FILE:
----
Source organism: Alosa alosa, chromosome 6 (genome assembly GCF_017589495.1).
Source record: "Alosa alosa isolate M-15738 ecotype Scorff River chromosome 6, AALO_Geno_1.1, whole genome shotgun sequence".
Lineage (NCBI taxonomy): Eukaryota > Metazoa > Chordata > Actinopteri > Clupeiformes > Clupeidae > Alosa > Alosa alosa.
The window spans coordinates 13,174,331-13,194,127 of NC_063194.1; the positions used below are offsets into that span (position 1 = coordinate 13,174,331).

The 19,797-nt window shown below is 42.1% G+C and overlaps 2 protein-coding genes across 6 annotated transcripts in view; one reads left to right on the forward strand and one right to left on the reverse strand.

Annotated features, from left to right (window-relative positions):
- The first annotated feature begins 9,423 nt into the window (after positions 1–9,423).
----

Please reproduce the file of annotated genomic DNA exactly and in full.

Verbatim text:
Source organism: Alosa alosa, chromosome 6 (genome assembly GCF_017589495.1).
Source record: "Alosa alosa isolate M-15738 ecotype Scorff River chromosome 6, AALO_Geno_1.1, whole genome shotgun sequence".
Lineage (NCBI taxonomy): Eukaryota > Metazoa > Chordata > Actinopteri > Clupeiformes > Clupeidae > Alosa > Alosa alosa.
The window spans coordinates 13,174,331-13,194,127 of NC_063194.1; the positions used below are offsets into that span (position 1 = coordinate 13,174,331).

The 19,797-nt window shown below is 42.1% G+C and overlaps 2 protein-coding genes across 6 annotated transcripts in view; one reads left to right on the forward strand and one right to left on the reverse strand.

Annotated features, from left to right (window-relative positions):
- The first annotated feature begins 9,423 nt into the window (after positions 1–9,423).